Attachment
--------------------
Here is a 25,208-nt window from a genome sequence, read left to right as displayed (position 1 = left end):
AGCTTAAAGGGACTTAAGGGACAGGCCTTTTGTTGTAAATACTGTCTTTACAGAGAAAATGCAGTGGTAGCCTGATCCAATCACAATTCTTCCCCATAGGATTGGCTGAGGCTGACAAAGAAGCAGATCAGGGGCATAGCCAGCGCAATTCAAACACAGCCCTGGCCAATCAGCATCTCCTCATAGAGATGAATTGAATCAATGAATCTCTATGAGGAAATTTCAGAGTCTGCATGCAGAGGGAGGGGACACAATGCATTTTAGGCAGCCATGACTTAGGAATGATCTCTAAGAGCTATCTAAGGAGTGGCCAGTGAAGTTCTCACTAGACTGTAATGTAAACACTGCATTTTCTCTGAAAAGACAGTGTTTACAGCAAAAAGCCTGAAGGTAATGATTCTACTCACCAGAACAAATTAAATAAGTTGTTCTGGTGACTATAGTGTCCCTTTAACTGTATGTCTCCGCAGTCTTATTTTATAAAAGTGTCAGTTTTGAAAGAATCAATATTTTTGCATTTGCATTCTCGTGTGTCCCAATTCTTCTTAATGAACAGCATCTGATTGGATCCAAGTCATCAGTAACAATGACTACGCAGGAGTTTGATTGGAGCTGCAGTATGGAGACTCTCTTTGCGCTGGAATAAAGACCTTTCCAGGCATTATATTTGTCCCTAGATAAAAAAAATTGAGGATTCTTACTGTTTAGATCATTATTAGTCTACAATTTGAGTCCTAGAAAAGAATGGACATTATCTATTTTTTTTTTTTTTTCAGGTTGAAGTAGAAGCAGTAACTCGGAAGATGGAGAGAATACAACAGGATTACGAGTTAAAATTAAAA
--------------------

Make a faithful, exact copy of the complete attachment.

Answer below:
Here is a 25,208-nt window from a genome sequence, read left to right as displayed (position 1 = left end):
AGCTTAAAGGGACTTAAGGGACAGGCCTTTTGTTGTAAATACTGTCTTTACAGAGAAAATGCAGTGGTAGCCTGATCCAATCACAATTCTTCCCCATAGGATTGGCTGAGGCTGACAAAGAAGCAGATCAGGGGCATAGCCAGCGCAATTCAAACACAGCCCTGGCCAATCAGCATCTCCTCATAGAGATGAATTGAATCAATGAATCTCTATGAGGAAATTTCAGAGTCTGCATGCAGAGGGAGGGGACACAATGCATTTTAGGCAGCCATGACTTAGGAATGATCTCTAAGAGCTATCTAAGGAGTGGCCAGTGAAGTTCTCACTAGACTGTAATGTAAACACTGCATTTTCTCTGAAAAGACAGTGTTTACAGCAAAAAGCCTGAAGGTAATGATTCTACTCACCAGAACAAATTAAATAAGTTGTTCTGGTGACTATAGTGTCCCTTTAACTGTATGTCTCCGCAGTCTTATTTTATAAAAGTGTCAGTTTTGAAAGAATCAATATTTTTGCATTTGCATTCTCGTGTGTCCCAATTCTTCTTAATGAACAGCATCTGATTGGATCCAAGTCATCAGTAACAATGACTACGCAGGAGTTTGATTGGAGCTGCAGTATGGAGACTCTCTTTGCGCTGGAATAAAGACCTTTCCAGGCATTATATTTGTCCCTAGATAAAAAAAATTGAGGATTCTTACTGTTTAGATCATTATTAGTCTACAATTTGAGTCCTAGAAAAGAATGGACATTATCTATTTTTTTTTTTTTTTCAGGTTGAAGTAGAAGCAGTAACTCGGAAGATGGAGAGAATACAACAGGATTACGAGTTAAAATTAAAA